In 1716 Nathaniel Manley living in the easterly end of Taunton North Purchase gave rights in iron ore to his brother-in-law Isaac Leonard of Taunton. The same year he sold land and dwelling, his share from his father William Manley and his brothers Thomas and William Manley. Nathaniel was of Easton when he next sold land in 1726, and in 1727/8, which he and wife Hannah both acknowledged 5 May 1738. On 20 April 1753 Nathaniel Manley of Easton sold to Ichabod Manley of Easton several lots in Easton; on the second Tuesday of June 1754 one of the witnesses attested that Nathaniel Manley, since deceased, signed the deed.

Children (NEWTON) b. Marlboro to David and Hannah: HANNAH6 b. 1697; LIDIAH b. 1699; and THANKFULL b. 1701.

Children (MANLEY) b. Easton to Nathaniel and Hannah: ICHABOD b. 1709; HANNAH b. 1711; REBECCA b. 1714; ELIZABETH b. 1716; and MARY b. 1720, d. 1739.

References: VR BRIDGEWATER, HARDWICK(b. Ichabod), MARLBORO, WEYMOUTH. LEONARD FAM pp. 44-5. NEHGR 16:145. NEWTON GEN pp. 166-9.

*”Worcester shire in York government” has not been surely located, though Westchester NY has been suggested.

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WEYMOUTH BY CHAMBERLAIN 3:414. EASTON HIST pp. 47-8. Easton VR(copy of original record book at town hall). Middlesex Co. PR #15885 and 10:459(David Newton). Bristol Co. LR 13:117; 20:214; 27:214; 27:406; 36:292; 40:402(Nathaniel Manley). Worcester Co. PR, old series, #43331 (Moses Newton).

65 JOSEPH LEONARD5 (Isaac4, Sarah CHANDLER3, Isabella2 CHILTON, James1) b. prob. Bridgewater; living Pomfret CT 6 April 1736.

He m. Bridgewater 19 Nov. 1712 HANNAH JENNINGS, dau. of Richard Jennings. Richard’s will, signed in Bridgewater 27 April 1739 proved 1751, names daughter Hannah wife of Joseph Leonard. In 1725 Mary Bailey sold rights to Joseph Leonard of Bridgewater “son of Isaac Leonard decd.” Joseph Leonard Jr. of Bridgewater sold 20 March 1728 “my homestead where I dwell” in Bridgewater, and wife Hannah released right of dower. On 8 April 1728 Joseph Leonard of Bridgewater, cooper, bought land in Pomfret, bounded on the south by land of Isaac Leonard. Joseph Leonard of Pomfret husbandman on 9 Jan. 1732/3 sold to Isaac Leonard of Pomfret “the farm whereon I now live” bounded by land of “my brother Isaac Leonard,” witnessed by an Isaac Leonard. On 5 April 1736 Joseph Leonard of Pomfret sold land in Pomfret, acknowledged the next day; he and his family then disappear from the records of Connecticut.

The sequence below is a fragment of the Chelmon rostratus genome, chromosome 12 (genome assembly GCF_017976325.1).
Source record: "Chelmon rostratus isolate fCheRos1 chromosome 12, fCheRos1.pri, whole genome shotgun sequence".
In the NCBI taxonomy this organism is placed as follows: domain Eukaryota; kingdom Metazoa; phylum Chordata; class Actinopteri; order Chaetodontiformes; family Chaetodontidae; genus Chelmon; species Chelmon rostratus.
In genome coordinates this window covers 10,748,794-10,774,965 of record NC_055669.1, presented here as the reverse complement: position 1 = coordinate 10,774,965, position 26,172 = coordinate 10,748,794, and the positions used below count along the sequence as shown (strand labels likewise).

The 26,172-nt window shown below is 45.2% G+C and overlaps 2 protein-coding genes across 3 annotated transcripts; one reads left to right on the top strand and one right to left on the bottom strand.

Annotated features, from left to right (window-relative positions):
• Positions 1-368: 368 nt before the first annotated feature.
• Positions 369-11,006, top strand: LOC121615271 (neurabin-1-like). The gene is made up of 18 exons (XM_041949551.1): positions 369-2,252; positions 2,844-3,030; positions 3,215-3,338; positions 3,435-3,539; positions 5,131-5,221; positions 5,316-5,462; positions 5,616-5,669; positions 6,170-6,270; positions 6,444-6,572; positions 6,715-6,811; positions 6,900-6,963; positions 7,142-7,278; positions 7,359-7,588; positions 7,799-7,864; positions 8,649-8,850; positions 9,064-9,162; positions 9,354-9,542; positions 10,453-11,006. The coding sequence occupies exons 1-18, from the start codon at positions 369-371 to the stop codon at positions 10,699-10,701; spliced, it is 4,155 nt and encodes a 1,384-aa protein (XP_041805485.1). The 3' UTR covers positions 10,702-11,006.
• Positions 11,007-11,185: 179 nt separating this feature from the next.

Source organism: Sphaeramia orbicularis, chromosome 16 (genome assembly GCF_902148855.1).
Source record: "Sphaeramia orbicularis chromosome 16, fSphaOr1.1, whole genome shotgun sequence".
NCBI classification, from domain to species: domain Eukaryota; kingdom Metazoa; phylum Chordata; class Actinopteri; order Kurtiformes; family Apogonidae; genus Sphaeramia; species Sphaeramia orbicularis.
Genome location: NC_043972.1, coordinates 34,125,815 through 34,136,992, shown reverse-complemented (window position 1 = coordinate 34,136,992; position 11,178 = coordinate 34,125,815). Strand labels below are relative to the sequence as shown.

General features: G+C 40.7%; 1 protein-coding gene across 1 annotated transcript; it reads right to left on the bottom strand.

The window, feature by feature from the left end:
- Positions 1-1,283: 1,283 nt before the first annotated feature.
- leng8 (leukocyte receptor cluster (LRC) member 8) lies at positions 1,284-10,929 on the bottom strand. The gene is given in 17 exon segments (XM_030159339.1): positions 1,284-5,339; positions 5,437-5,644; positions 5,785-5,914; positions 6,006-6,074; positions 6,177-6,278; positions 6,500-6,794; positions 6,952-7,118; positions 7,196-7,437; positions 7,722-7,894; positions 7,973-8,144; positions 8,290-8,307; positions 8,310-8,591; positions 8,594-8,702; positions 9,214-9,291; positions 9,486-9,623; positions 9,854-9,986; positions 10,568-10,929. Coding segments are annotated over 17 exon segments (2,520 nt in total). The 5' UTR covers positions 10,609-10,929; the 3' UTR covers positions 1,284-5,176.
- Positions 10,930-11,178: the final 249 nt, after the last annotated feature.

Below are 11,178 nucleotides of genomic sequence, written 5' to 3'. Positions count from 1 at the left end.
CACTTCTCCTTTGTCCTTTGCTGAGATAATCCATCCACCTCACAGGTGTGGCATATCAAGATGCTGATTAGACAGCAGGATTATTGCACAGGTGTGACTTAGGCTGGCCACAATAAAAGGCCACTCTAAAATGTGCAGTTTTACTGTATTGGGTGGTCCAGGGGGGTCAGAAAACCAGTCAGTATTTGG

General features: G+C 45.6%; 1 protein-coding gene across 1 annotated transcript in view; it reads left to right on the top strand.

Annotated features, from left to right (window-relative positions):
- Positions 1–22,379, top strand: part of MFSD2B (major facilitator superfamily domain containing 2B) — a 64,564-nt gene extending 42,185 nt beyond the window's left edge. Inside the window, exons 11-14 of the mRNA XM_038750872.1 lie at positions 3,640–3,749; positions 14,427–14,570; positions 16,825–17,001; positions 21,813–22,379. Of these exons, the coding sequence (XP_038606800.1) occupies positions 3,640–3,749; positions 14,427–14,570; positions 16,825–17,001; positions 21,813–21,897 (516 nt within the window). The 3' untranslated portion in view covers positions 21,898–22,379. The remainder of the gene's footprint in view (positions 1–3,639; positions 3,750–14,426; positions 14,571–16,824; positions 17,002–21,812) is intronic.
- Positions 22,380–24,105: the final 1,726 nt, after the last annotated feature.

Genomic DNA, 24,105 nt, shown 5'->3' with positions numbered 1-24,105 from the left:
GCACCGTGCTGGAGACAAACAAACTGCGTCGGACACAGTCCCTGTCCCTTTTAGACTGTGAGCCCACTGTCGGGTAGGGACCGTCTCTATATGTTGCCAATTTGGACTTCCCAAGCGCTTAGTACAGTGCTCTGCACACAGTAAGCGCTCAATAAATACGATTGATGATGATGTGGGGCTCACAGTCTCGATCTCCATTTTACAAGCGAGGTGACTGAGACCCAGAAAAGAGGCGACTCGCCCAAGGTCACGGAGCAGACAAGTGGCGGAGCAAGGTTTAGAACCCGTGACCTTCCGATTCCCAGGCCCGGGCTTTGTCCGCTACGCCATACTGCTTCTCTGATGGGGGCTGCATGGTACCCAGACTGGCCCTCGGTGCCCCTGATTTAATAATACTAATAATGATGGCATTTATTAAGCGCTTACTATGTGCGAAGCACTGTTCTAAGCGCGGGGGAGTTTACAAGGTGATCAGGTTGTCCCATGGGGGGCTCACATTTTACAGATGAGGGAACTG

Children (LEONARD) all except last b. Bridgewater: twins HANNAH6 and JOSEPH b. 1713; MOSES b. 1714; SETH b. 1715; TIMOTHY b. 1718; REBECCA b. 1721; MEHETABEL b. 1724; THANKFUL b. 1726; EBENEZER b. 1728; and BETTE b. Pomfret CT 1730.

References: CSL Barbour Index:Pomfret. VR BRIDGEWATER. BRIDGEWATER BY MITCHELL pp. 210, 245. LEONARD FAM p. 61[clearly has the incorrect Joseph going to Pomfret]. Plymouth Co. PR 12:385(Richard Jennings). Plymouth Co. LR 19:168(Mary Bailey); 23:151(Joseph Leonard). WINDHAM CO. CT BY LARNED 1:349. Pomfret CT LR 2:59(John Adams); 2:155, 156, 157, 160, 161, 162(Joseph Leonard & Isaac Leonard).

66 BENJAMIN LEONARD5 (Isaac4, Sarah CHANDLER3, Isabella2 CHILTON, James1) b. prob. Bridgewater ca. 1686 to 1690; d. Mendham NY by July 1749.

He m. (1) Bridgewater 15 Aug. 1715 or 1716 HANNAH PHILLIPS, d. ca. 1730; dau. of William and Hannah (Gilbert) Phillips of Taunton. On 15 Nov. 1717 Benjamin and Hannah Leonard of Bridgewater received of “our grandfather Thomas Gilbert of Taunton, administrator of the estate of William Phillips late of Taunton deceased, our father,” their share of his estate.

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He m. (2) Freetown 13 June 1734 MARY CUDWORTH, b. Freetown 14 Nov. 1702; very prob. d. Morristown NJ 5 Nov. 1778 ae 75; dau. of James and Betsey (Hatch) Cudworth.

Benjamin Leonard, cooper, of Bridgewater sold his homestead in Bridgewater in 1720, and the same year he and wife Hannah sold land in Dighton, set off to her from her father’s estate. In 1722 Benjamin bought land in Dighton, and was living in the part which later became Berkley in July 1723 with wife Hannah. Benjamin was of Berkley when he sold land in 1735, and also when he sold his homestead in 1737, wife Mary relinquishing dower. Both he and Mary still of Berkley acknowledged a sale 7 Dec. 1738. His last sale was acknowledged in Berkley 3 Sept. 1739.

About 1740 Benjamin and family moved to Mendham, Morris Co., NJ. No probate or land records have been located for either Benjamin or Mary in NJ.

Children (LEONARD) b. to Benjamin and Hannah, first two b. Bridgewater, all recorded Dighton: JEMIMA6 b. 1717; LYDIA b. 1718; HANNAH b. 1720; BENJAMIN b. 1722; WILLIAM b. 1724; and CALEB b. 1726.

Children (LEONARD) b. to Benjamin and Mary, only Henry certain, others probable (marriages for
Ephraim, Sarah, Dorothea and Hannah found at Morristown NJ 1753-61): EPHRAIM; HENRY bp. Berkley 1738; SARAH; DOROTHEA; HANNAH; and possibly SUSANNA.

References: VR BRIDGEWATER. Dighton VR 1:42, 91. Freetown VR, typescript, pp. 17, 79; and marriages p. 40. TAG 46:121. BRIDGEWATER BY MITCHELL p. 247. LEONARD FAM pp. 67-8. CORY ANCY 2:1:87-90. Plymouth Co. LR 38:201(Benj. Leonard). BERKLEY HIST p. 6. Berkley Baptisms by Rev. Samuel Tobey, typescript at Old Colony Hist. Soc., Taunton. Bristol Co. LR 13:139, 565; 15:16, 255; 35:355; 40:276; 57:199(Benj. Leonard); 15:5(James Leonard Jr.). NJ ARCHIVES, WILLS 2:478(Jos. Thompson will mentions Benj. Leonard deceased).